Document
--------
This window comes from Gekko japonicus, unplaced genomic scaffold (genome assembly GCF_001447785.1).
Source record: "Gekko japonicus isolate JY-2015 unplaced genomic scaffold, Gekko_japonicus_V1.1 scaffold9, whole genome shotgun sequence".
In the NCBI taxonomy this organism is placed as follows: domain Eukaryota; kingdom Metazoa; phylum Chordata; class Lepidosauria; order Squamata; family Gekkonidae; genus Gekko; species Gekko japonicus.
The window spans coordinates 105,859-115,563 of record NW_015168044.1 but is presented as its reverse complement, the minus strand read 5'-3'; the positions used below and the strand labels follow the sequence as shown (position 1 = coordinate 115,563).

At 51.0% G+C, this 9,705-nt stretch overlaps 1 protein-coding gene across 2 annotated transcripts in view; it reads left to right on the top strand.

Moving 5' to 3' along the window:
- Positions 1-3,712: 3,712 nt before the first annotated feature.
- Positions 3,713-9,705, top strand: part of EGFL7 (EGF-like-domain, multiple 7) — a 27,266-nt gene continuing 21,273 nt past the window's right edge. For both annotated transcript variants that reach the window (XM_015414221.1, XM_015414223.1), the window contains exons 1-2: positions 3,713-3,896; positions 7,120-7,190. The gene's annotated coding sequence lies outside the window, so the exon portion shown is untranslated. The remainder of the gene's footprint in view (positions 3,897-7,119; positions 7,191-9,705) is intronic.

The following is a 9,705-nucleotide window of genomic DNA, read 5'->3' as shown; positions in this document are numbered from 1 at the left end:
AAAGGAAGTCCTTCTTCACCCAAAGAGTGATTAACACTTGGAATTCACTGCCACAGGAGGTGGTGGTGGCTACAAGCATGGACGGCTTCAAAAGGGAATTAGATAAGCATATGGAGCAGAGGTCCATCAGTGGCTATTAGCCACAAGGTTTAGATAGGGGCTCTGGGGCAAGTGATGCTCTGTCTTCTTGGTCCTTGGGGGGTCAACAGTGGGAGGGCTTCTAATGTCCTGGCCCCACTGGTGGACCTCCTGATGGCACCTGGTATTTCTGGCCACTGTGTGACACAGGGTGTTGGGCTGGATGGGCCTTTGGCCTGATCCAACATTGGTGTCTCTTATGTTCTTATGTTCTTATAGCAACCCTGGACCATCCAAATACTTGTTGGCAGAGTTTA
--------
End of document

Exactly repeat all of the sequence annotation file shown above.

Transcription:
This window comes from Gekko japonicus, unplaced genomic scaffold (genome assembly GCF_001447785.1).
Source record: "Gekko japonicus isolate JY-2015 unplaced genomic scaffold, Gekko_japonicus_V1.1 scaffold9, whole genome shotgun sequence".
In the NCBI taxonomy this organism is placed as follows: domain Eukaryota; kingdom Metazoa; phylum Chordata; class Lepidosauria; order Squamata; family Gekkonidae; genus Gekko; species Gekko japonicus.
The window spans coordinates 105,859-115,563 of record NW_015168044.1 but is presented as its reverse complement, the minus strand read 5'-3'; the positions used below and the strand labels follow the sequence as shown (position 1 = coordinate 115,563).

At 51.0% G+C, this 9,705-nt stretch overlaps 1 protein-coding gene across 2 annotated transcripts in view; it reads left to right on the top strand.

Moving 5' to 3' along the window:
- Positions 1-3,712: 3,712 nt before the first annotated feature.
- Positions 3,713-9,705, top strand: part of EGFL7 (EGF-like-domain, multiple 7) — a 27,266-nt gene continuing 21,273 nt past the window's right edge. For both annotated transcript variants that reach the window (XM_015414221.1, XM_015414223.1), the window contains exons 1-2: positions 3,713-3,896; positions 7,120-7,190. The gene's annotated coding sequence lies outside the window, so the exon portion shown is untranslated. The remainder of the gene's footprint in view (positions 3,897-7,119; positions 7,191-9,705) is intronic.

The following is a 9,705-nucleotide window of genomic DNA, read 5'->3' as shown; positions in this document are numbered from 1 at the left end:
AAAGGAAGTCCTTCTTCACCCAAAGAGTGATTAACACTTGGAATTCACTGCCACAGGAGGTGGTGGTGGCTACAAGCATGGACGGCTTCAAAAGGGAATTAGATAAGCATATGGAGCAGAGGTCCATCAGTGGCTATTAGCCACAAGGTTTAGATAGGGGCTCTGGGGCAAGTGATGCTCTGTCTTCTTGGTCCTTGGGGGGTCAACAGTGGGAGGGCTTCTAATGTCCTGGCCCCACTGGTGGACCTCCTGATGGCACCTGGTATTTCTGGCCACTGTGTGACACAGGGTGTTGGGCTGGATGGGCCTTTGGCCTGATCCAACATTGGTGTCTCTTATGTTCTTATGTTCTTATAGCAACCCTGGACCATCCAAATACTTGTTGGCAGAGTTTA